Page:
About the Sextet
"This is quite simply the best British band in years"
Steve Voce, Gramophone Jazz
"A seriously good band containing six of Britain's finest jazz musicians, regardless of age or style"
Dave Gelly, Observer
"The future of jazz is safe with guys like this around"
Barry Witherden, BBC Music Magazine
I've been running this band for about twelve years
now. The combination of two saxes, trumpet and
rhythm section is a fairly classic one in jazz and
has appeared many times in the last fifty odd
years. It creates a lot of possibilities for an
As a writer, I am basically trying to come up with
material that will be fun to play, and to create a
strong mood that will communicate itself well to
an audience, perhaps even a non-jazz audience. I
feel my best compositions are the ones that create
and sustain a mood well.
If you're going to have a band, it seems to me
you've got to have original material, otherwise
you just end up sounding like a lot of other
groups. I also feel it's important to keep adding
to the repertoire so that it doesn't get stale. I
therefore feel obliged to try to keep coming up
with new pieces to play. About eighty percent of
our repertoire is original, and the rest consists
of "standards" from the great American songbook
which I have arranged for the band. The great
standards have a timeless quality although I hope
that our interpretations sound fresh and
In style, the sextet certainly resembles many of
the great small bands of the 50s and 60s, such as
those of Horace Silver and Art Blakey. We take
inspiration from the past, but we are not trying
to replicate it, merely to add in a small way to
the music for which we have the deepest respect
I strongly believe that jazz has to swing. To me,
this is what gives the music that beautiful human
quality which attracted most of us to jazz in the
first place. We play some Latin American style
pieces and some funky things too, but the heart
and soul of the band will always be straight-ahead
swing. If it isn't swinging at least some of the
time, I really don't feel it's jazz.
I'm also trying to avoid some of the egotism that
has beset the music since the 60s. I want a band
that sounds like a band, not just a collection of
soloists, and so we tend to keep the improvised
solos fairly short, and punctuated with backing
riffs. After all these years, the band is
certainly sounding pretty tight.
In general, I am trying to put back into the music
some of the things that I feel have got lost over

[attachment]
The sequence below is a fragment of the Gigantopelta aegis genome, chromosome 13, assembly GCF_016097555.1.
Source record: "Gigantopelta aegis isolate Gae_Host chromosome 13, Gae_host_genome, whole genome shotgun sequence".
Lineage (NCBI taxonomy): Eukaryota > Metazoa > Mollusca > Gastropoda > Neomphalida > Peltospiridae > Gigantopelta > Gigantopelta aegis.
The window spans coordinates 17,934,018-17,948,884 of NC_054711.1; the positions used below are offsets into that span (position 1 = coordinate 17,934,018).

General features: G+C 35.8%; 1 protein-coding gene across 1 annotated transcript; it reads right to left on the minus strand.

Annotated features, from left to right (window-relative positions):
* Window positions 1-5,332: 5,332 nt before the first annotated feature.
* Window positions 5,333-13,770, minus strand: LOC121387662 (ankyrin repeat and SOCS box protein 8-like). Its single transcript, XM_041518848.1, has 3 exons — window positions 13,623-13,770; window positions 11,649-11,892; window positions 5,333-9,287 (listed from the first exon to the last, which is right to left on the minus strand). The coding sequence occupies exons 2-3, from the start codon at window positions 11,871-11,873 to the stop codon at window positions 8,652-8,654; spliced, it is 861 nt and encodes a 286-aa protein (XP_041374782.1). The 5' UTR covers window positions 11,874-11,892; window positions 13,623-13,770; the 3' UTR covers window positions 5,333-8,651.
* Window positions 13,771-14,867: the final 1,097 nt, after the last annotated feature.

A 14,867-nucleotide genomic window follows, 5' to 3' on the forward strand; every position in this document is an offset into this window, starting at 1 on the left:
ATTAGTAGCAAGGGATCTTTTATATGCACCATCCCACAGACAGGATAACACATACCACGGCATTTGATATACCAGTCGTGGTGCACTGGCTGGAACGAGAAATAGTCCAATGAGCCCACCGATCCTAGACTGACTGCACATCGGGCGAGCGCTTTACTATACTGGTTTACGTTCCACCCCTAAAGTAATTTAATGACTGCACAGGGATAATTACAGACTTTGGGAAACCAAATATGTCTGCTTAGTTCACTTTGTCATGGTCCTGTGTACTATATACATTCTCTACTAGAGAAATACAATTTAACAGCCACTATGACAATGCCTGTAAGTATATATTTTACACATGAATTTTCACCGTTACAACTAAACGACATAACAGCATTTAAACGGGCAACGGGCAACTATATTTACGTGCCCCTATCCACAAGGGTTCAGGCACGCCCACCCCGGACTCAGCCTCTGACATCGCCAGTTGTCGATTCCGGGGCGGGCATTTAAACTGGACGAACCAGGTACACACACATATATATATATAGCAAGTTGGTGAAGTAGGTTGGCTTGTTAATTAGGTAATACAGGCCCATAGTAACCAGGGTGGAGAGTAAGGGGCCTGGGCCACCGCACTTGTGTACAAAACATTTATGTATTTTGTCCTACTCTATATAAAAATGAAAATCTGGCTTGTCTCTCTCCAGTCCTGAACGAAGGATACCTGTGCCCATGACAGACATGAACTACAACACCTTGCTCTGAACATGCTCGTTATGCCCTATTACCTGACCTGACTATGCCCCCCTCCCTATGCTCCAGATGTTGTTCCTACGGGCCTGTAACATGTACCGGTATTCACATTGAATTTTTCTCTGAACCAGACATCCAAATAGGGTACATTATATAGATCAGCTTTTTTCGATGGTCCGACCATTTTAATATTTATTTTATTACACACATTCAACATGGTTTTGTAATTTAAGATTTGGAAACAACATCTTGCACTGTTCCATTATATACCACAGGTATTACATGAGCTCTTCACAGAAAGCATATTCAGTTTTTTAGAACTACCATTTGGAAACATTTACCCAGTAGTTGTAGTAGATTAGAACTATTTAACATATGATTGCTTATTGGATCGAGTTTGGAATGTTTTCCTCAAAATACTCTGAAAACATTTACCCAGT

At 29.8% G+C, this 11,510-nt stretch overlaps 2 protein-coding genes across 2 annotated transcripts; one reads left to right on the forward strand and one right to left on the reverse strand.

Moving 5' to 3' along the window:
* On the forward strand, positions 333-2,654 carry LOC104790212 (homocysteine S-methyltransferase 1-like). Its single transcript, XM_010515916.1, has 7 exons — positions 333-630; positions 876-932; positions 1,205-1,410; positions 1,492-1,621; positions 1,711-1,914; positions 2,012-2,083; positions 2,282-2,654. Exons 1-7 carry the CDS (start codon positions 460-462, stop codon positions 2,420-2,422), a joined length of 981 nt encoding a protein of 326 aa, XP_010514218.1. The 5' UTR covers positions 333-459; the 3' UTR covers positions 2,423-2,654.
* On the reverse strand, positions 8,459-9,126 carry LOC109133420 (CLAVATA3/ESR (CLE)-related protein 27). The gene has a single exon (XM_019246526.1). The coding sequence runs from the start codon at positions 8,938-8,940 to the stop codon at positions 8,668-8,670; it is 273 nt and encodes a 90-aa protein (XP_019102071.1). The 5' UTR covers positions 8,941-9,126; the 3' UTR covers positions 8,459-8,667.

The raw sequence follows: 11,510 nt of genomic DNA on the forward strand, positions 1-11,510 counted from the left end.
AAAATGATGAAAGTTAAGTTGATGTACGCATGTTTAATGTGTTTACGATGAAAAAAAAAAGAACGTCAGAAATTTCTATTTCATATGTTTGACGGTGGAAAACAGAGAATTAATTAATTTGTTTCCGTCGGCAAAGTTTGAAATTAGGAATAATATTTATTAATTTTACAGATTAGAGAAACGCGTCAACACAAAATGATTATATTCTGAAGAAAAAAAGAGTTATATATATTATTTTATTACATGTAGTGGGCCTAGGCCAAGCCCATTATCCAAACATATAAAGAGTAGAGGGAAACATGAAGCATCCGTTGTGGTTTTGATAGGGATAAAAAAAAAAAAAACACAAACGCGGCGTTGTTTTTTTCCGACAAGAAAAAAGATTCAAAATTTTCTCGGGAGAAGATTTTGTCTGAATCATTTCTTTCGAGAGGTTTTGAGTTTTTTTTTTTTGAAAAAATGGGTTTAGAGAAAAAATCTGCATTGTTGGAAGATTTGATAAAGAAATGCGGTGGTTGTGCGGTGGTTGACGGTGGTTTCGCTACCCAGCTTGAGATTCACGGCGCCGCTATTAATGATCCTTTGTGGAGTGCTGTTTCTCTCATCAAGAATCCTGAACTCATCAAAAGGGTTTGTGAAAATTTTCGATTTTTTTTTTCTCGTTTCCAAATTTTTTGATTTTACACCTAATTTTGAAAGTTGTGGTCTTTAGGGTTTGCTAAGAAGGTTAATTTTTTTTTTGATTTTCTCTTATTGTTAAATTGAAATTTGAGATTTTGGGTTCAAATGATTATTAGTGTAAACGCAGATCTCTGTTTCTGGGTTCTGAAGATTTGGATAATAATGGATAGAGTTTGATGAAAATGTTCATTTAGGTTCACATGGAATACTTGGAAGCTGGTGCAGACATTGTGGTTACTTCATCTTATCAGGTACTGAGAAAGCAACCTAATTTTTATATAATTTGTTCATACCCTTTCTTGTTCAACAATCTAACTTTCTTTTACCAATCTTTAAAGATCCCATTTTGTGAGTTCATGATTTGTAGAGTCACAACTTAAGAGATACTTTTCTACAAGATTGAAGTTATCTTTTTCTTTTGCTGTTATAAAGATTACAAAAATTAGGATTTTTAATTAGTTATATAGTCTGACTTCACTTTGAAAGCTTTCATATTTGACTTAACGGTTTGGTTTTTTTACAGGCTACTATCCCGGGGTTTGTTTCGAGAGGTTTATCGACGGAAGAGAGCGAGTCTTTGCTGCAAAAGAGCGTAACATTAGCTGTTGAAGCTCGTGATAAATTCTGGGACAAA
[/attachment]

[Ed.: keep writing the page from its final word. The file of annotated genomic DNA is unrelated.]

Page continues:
the years : melody, swing, and the idea that a
band should not be just a battleground of egos.
Above all, I maintain that jazz should be fun to
listen to as well as to perform.
Tenor saxman Steve graduated with first class honours from the Royal
Academy in 1995, having studied with Stan Sulzmann and Dave Liebman,
amongst others. He was a member of NYJO for four years and has also
played with Buddy Greco, Pee Wee Ellis, the BBC Big Band, and the New
York Voices. He is a regular member of Pete Cater's band.
Sensational trumpeter Martin has played with Stan Tracey, John
Dankworth, Dick Morrissey and Natalie Cole. He has also toured
extensively with pop group Jamiroquai. Martin is also an excellent jazz
pianist and teacher.
Since his recent graduation from the Guildhall School of Music, Leon has
been making a huge reputation for himself as a pianist on the London
scene. A relatively new addition to the band, he also plays with
Christian Brewer and Damon Brown. His playing shows the influence of
players as diverse as Wynton Kelly, Bobby Timmons and Bill Evans.
Internationally admired double bassist Malcolm is a former member of
Cleo Laine and John Dankworth's band. Now he has his own trio, Acoustic
Triangle, with Tim Garland and Gwilym Simcock. He has played with
numerous star musicians such as George Benson, Clark Terry, Johnny
Griffin, George Shearing, Lee Konitz and Sting.
Born in Huddersfield in 1973, drummer Matt came to London in 1999 and
has worked with Barry Harris, Herb Geller, Scott Hamilton, Stacey Kent
and Ken Peplowski amonst others. He was a member of Ray Gelato's band
until 2010, and regularly appears with Nigel Price's award winning organ